Although the official end of the year is still a few months away, September 30 is the end of the fiscal year. In addition to reviewing P&L statements, verifying vendor files, conducting an inventory, and taking other steps to put your books in order, it’s time to start looking forward to next year.
New Fiscal Year Resolutions
Although you may have already started planning for fiscal year 2018, October, November, and December are the months to cement those plans and prepare to take action. For many companies — and particularly small businesses — taking advantage of the government’s GSA Schedule is a wonderful way to boost your bottom line. If you bid on government contracts or are planning to do so in the new fiscal year, this will figure into your 2018 budget.
Because of this, your planning for the fiscal year needs to include reviewing and auditing current contracts, creating a marketing strategy to secure additional contracts, and creating a realistic budget that clearly reflects the risks, as well as potential rewards of future opportunities.
How to Review/Audit Contracts
As part of your organization’s planning going forward, it’s important to understand the results of the contract terms you’ve negotiated in the past. A thorough review of past and current contracts is key in order to help you create an effective strategy for the year to come.
When evaluating past contracts, you’ll need to look at specific points in time as well as overall trends in order to analyze performance, expected revenue, expected cost and profitability, as well as projections for growth. Did you negotiate pricing terms based on expected sales of $1 million, only to have the government agency only purchase $700,000 of your goods or services? If so, pricing terms and expectations may need to be adjusted if you bid on government contracts with that agency in the future.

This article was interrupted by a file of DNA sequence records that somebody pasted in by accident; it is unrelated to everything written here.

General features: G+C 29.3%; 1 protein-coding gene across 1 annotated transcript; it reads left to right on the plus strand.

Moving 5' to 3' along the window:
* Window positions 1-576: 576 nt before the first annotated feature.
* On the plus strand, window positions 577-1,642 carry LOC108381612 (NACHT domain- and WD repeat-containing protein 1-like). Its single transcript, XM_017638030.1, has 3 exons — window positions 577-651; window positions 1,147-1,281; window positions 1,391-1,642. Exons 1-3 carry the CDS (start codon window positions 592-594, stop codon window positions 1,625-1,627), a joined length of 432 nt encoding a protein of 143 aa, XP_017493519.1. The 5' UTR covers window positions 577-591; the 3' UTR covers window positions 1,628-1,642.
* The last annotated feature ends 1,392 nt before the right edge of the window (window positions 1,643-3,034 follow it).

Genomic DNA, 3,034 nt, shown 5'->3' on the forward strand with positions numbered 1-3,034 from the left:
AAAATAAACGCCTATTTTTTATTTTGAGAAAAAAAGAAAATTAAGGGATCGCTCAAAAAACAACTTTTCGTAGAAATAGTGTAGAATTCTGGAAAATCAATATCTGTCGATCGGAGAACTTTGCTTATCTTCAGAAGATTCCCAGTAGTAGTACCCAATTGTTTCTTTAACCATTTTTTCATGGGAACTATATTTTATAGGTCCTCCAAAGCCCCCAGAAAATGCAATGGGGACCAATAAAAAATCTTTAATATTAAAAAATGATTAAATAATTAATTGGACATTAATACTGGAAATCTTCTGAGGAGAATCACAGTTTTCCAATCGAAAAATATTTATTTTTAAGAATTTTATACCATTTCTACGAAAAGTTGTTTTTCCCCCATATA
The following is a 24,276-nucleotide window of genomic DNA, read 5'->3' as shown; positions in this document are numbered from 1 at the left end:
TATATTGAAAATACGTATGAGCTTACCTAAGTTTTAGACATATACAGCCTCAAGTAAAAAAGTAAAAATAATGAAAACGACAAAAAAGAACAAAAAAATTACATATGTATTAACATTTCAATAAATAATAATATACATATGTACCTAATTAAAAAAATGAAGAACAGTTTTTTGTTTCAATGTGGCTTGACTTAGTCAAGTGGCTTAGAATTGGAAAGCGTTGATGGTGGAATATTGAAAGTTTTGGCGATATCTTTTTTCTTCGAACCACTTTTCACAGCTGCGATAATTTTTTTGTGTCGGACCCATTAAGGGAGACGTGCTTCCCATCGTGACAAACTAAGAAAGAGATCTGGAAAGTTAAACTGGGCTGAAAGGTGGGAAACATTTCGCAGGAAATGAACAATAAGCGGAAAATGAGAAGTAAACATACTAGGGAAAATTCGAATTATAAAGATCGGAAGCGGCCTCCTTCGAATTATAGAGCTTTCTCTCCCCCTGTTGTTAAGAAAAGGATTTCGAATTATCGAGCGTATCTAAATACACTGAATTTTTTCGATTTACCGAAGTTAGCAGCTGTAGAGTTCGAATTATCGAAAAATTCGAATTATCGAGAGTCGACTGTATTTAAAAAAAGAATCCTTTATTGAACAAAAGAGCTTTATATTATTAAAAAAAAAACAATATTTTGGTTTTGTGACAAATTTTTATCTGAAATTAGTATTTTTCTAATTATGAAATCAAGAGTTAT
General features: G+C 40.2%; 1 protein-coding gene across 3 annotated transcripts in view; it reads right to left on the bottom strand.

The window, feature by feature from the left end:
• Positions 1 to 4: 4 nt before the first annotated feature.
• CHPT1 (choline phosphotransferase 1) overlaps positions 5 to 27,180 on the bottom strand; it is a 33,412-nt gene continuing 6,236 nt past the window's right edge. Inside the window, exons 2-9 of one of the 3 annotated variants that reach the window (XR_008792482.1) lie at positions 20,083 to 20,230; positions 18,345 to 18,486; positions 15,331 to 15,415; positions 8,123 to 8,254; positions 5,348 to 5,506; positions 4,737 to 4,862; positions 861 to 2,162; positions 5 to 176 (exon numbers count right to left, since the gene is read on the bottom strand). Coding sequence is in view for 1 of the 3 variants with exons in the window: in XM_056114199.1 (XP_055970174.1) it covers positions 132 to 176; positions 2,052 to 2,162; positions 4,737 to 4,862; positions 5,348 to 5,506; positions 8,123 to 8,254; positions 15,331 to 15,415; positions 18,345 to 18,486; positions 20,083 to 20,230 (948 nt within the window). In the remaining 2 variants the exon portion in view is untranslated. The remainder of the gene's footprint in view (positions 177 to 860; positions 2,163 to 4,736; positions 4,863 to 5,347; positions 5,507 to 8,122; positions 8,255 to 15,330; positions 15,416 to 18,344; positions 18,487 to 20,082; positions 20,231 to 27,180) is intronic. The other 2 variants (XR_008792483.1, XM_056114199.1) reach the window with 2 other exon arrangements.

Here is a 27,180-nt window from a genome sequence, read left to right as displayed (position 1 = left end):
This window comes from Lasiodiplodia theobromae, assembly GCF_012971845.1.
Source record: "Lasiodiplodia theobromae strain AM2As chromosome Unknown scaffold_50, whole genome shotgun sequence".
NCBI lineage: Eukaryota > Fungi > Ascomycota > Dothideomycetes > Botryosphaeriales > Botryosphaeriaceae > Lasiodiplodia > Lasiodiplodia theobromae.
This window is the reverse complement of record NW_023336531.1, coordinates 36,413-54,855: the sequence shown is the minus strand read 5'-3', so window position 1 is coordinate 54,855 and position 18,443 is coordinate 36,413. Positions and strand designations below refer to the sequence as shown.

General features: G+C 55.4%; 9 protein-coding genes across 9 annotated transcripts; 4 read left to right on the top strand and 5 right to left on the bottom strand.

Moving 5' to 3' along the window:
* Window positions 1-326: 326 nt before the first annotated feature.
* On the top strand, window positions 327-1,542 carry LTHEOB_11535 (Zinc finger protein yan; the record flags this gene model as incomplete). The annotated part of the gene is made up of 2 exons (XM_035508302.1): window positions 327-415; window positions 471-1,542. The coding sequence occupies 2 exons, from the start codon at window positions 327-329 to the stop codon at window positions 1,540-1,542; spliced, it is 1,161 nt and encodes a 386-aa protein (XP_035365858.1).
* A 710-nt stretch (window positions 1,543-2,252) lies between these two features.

Shortcomings in contract performance aren’t always due to actions on the customer’s side. Perhaps your business was unable to keep up the pace and manufacture enough units to fulfill your side of the agreement. This should also give you clear feedback on how to adjust the numbers and negotiate pricing as you move forward.
To Bid on Government Contracts, Adjust Your Marketing
If you’re new to government contracts or if previous attempts at securing them have failed, marketing will make up another facet of your strategy for the new fiscal year.
Marketing to the federal government isn’t like marketing to civilian entities. You’ll need to customize your approach accordingly. Government agencies aren’t focused on providing amazing customer service or growing their profits year after year. Rather, they’re looking for ways to do things more efficiently. They are also concerned with meeting specific rules and regulations.
Research your audience before developing a marketing strategy, keeping in mind that the government speaks an entirely different language than your other clients.
Match Your Budget to Your Opportunities
Finally, you’ll want to create a realistic budget for the new fiscal year — one that reflects potential risks, as well as the reward that exists when you bid on government contracts.
This means conducting a fair analysis of each and every contract you pursue. How much will it cost to go after a specific contract? What will be the cost of fulfilling it … or of failing to do so? What if you get the contract and can’t staff it?
As you analyze each future opportunity, make sure you’re pricing in risk, as well as reward. By taking this clear-eyed approach, you’ll be able to make an educated decision on which contracts could pay off big and which ones aren’t worth pursuing at all.
Do you have questions about negotiating government contracts or need help getting your business registered? Contact Government Contract Services for help today!